Feeling slow? These extensions may be bogging Chrome down, says report

A photo of the Google Chrome app tile appearing in the dock of a MacBook Pro
(Image credit: Future)

Google Chrome is the most popular web browser in the world. As of April 2024, it had over 65% of the global market share, per Statcounter. That also means that there are many extensions built on top of Chrome to ease the user experience. However, some of those extensions may be slowing the browser down.

A recent report from the development team at DebugBear analyzed 5,000 extensions to see how they affected the Chrome browser. Based on the findings, a number of extensions are power hogs and may be slowing down websites. It all depends on how the extension processes data and what kind of websites are being visited. 

As an example, the Honey Automatic Coupons and Capital One Shopping apps don't do much on news sites. However, when visiting something like Ikea, those extensions start running. It makes sense, but it does cause a slowdown. Honey added 1.5 seconds of processing time when on the Ikea homepage. Airline rewards programs like American Airlines and Alaska Airlines shopping tended to have performance impacts as well.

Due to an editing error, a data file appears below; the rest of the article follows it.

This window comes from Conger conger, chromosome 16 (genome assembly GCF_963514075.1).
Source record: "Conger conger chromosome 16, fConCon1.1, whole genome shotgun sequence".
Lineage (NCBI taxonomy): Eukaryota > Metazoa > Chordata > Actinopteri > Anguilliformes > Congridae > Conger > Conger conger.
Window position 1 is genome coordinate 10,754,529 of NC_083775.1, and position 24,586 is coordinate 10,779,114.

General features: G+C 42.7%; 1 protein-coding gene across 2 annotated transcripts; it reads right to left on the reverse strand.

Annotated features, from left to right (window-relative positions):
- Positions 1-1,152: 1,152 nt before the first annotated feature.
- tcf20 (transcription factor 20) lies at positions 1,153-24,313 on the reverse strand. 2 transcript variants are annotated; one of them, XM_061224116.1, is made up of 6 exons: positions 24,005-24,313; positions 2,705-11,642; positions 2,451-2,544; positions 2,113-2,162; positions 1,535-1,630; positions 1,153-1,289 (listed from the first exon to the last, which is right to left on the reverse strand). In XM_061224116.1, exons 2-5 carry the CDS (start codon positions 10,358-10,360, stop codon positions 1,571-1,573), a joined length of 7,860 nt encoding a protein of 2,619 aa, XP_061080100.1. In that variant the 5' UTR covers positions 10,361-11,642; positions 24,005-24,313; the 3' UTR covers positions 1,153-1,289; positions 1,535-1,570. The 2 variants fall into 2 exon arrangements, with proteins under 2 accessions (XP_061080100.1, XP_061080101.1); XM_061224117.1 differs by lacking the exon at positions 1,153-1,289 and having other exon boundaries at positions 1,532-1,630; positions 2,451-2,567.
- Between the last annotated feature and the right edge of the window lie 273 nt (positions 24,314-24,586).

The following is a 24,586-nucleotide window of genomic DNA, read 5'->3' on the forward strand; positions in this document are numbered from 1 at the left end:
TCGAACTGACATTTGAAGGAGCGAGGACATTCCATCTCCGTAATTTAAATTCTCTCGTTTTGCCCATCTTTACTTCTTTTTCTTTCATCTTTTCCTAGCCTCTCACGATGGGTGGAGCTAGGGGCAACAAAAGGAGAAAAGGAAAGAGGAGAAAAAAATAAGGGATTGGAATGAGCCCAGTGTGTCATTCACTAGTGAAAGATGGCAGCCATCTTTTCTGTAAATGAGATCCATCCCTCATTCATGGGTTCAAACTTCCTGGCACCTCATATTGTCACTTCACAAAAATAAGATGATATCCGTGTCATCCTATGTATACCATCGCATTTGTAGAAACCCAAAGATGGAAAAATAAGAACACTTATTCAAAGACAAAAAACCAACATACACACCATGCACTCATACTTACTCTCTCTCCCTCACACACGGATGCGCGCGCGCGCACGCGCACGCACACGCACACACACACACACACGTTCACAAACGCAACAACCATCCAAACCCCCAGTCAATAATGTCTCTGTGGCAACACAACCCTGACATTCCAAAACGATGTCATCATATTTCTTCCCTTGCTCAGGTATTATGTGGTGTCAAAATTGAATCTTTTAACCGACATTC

It may not be surprising, but with the rise of AI tools, AI extensions popped up in the top 15 processor-heavy extensions in many of the tests. 

Individually, all of these extensions might not slow a website's responsiveness, but what happens if multiple intensive extensions run at the same time? DebugBear’s tests don’t seem to explore what happens when multiple extensions slow things down at once.

Interestingly, some of the slowdown can be explained by when an extension runs its code. For comparison, the Merlin AI extension doesn’t start running code until after a web page has been displayed. So, it doesn’t delay the website's load time. Since it is processor-heavy, it might cause delays when clicking on things within the page, but the initial load isn’t affected.

The Monica AI extension, on the other hand, starts running code as soon as the page starts loading, adding “1.3 seconds of processing time,” which reduces page load speeds.

For the end-user, you can’t fix the extension; that’s up to developers. Beyond uninstalling offending extensions, you can restrict them to only run on certain websites or to only run when you click on the extension icon, though.

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Scott Younker
West Coast Reporter

Scott Younker is the West Coast Reporter at Tom’s Guide. He covers all the lastest tech news. He’s been involved in tech since 2011 at various outlets and is on an ongoing hunt to build the easiest to use home media system. When not writing about the latest devices, you are more than welcome to discuss board games or disc golf with him.